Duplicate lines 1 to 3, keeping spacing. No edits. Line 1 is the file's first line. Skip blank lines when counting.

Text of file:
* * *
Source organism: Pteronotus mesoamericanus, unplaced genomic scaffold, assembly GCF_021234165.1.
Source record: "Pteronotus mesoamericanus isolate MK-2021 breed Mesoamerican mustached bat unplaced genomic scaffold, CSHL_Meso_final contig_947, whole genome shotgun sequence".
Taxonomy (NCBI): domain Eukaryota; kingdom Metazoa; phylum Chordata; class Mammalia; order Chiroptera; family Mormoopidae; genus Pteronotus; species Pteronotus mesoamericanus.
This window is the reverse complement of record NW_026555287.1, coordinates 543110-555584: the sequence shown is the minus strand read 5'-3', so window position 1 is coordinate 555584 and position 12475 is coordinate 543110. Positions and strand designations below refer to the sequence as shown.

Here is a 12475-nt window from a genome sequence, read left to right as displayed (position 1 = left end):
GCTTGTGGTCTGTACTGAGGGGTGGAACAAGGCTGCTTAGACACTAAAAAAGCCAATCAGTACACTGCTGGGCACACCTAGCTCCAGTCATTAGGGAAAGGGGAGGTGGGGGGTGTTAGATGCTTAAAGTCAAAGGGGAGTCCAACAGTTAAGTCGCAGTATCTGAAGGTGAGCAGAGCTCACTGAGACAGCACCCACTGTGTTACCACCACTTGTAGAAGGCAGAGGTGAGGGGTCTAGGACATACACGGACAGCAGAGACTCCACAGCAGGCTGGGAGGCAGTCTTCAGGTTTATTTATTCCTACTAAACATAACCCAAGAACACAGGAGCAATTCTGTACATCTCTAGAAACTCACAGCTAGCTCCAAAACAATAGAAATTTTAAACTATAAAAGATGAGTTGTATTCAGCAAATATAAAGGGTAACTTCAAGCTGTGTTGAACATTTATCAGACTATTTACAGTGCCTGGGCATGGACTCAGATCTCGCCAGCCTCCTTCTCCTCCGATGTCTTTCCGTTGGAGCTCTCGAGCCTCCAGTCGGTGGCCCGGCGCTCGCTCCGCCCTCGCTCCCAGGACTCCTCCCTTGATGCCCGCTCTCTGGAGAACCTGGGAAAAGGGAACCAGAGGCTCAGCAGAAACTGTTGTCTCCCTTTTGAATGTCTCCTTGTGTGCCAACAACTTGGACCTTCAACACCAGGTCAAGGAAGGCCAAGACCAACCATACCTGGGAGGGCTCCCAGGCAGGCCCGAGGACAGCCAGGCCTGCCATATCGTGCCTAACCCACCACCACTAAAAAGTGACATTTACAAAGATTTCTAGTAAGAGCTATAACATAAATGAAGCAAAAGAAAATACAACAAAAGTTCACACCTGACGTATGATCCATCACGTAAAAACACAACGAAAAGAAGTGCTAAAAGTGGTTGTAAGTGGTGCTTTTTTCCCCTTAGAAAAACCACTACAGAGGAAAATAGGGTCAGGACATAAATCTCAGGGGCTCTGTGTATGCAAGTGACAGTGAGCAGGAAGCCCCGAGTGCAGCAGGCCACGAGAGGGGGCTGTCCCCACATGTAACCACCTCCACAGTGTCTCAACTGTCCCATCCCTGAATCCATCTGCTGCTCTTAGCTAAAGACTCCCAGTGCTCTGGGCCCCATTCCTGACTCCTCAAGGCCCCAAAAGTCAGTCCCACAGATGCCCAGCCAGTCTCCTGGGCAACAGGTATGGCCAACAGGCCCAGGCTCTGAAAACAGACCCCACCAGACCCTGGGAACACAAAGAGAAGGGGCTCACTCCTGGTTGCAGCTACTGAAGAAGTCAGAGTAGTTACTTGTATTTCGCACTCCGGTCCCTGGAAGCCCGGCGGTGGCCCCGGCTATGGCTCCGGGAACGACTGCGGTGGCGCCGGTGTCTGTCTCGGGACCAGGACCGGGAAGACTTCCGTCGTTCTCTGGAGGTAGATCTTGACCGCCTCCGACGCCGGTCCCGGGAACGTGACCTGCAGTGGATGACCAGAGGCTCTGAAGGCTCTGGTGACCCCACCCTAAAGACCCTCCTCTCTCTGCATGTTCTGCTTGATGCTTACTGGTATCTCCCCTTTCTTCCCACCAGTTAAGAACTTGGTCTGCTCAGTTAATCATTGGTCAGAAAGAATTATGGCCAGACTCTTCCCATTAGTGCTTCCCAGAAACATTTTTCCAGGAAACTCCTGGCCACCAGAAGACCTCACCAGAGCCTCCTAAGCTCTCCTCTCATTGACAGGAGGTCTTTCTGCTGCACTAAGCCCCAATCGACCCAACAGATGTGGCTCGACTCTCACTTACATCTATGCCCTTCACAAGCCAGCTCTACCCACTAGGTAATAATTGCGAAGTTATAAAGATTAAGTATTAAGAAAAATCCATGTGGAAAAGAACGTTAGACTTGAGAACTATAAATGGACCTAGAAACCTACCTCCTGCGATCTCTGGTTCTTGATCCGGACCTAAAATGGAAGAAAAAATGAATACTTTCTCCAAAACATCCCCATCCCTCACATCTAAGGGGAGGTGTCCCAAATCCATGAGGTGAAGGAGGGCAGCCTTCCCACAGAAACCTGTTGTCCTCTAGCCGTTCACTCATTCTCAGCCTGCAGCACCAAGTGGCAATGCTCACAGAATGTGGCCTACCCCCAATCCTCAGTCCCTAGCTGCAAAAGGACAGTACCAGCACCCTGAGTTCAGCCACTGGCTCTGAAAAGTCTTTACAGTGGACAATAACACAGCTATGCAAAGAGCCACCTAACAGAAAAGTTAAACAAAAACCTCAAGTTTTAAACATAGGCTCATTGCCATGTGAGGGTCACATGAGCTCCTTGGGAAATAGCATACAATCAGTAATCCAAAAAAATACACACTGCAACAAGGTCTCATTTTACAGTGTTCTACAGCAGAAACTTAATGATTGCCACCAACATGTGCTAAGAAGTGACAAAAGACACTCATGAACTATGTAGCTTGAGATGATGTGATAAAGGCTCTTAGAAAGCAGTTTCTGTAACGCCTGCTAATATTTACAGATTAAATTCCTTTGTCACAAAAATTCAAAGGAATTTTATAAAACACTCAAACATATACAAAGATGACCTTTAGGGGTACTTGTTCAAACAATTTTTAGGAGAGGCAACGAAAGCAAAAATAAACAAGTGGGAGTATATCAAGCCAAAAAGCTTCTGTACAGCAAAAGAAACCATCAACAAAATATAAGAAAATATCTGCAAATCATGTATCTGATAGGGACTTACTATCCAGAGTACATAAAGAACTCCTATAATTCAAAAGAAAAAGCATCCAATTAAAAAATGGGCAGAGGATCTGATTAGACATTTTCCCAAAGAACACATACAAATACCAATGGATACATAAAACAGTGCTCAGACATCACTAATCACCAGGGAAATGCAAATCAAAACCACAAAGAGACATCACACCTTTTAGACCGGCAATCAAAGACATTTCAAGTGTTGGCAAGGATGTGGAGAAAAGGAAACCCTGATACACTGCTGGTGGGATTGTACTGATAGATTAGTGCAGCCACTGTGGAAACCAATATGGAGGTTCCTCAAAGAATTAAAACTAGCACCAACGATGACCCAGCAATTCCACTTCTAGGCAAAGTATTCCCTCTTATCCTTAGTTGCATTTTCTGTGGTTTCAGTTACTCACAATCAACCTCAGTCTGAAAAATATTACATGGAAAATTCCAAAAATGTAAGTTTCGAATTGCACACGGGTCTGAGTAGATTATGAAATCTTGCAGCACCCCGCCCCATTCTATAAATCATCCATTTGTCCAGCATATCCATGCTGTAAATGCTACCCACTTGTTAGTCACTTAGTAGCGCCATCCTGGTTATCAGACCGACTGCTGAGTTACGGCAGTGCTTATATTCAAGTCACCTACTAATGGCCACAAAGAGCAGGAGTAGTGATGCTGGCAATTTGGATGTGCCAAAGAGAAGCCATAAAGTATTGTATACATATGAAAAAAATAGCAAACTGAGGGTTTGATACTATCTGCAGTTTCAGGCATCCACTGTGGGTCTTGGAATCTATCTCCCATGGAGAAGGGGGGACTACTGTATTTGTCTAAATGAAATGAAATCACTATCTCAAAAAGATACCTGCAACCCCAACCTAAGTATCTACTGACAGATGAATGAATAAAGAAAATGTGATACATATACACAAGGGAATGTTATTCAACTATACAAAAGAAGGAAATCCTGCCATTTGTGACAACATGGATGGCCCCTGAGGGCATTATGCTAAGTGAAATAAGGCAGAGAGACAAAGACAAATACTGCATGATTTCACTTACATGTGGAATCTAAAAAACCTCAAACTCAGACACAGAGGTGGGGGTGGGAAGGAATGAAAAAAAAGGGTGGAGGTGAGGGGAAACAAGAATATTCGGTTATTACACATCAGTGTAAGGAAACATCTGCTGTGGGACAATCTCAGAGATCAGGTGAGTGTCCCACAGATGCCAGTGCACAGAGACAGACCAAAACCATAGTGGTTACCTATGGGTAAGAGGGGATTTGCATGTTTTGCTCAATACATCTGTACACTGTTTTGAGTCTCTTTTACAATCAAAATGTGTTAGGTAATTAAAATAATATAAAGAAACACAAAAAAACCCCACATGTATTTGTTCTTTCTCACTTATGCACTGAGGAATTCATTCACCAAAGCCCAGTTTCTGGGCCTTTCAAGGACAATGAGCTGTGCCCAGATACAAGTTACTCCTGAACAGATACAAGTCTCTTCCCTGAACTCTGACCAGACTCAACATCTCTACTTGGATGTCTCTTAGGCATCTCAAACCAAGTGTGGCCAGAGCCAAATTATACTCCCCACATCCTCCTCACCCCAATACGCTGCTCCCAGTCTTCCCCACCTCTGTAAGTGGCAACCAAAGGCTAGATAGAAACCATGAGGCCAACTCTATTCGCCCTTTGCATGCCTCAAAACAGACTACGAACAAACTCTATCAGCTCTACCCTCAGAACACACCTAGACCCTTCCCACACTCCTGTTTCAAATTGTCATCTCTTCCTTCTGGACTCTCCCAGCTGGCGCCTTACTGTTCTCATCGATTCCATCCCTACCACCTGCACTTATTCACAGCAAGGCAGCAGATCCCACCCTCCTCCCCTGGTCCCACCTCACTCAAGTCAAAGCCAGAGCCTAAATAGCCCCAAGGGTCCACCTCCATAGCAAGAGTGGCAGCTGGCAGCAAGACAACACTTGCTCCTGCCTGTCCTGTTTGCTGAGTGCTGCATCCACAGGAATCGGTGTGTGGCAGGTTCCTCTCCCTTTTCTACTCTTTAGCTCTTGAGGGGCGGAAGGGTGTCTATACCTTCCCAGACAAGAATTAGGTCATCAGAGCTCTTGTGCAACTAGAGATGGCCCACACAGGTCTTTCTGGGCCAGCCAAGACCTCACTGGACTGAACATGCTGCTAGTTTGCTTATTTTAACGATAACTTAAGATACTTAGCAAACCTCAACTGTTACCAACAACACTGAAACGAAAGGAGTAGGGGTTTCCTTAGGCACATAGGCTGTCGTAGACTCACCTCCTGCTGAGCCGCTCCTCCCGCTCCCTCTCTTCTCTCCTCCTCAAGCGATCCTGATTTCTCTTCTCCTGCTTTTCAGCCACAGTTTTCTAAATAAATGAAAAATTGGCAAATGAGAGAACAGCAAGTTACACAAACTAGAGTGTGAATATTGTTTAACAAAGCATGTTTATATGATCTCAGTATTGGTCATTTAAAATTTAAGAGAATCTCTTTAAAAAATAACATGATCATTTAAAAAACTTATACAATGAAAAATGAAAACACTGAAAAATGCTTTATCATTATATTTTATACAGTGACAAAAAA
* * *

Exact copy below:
Source organism: Pteronotus mesoamericanus, unplaced genomic scaffold, assembly GCF_021234165.1.
Source record: "Pteronotus mesoamericanus isolate MK-2021 breed Mesoamerican mustached bat unplaced genomic scaffold, CSHL_Meso_final contig_947, whole genome shotgun sequence".
Taxonomy (NCBI): domain Eukaryota; kingdom Metazoa; phylum Chordata; class Mammalia; order Chiroptera; family Mormoopidae; genus Pteronotus; species Pteronotus mesoamericanus.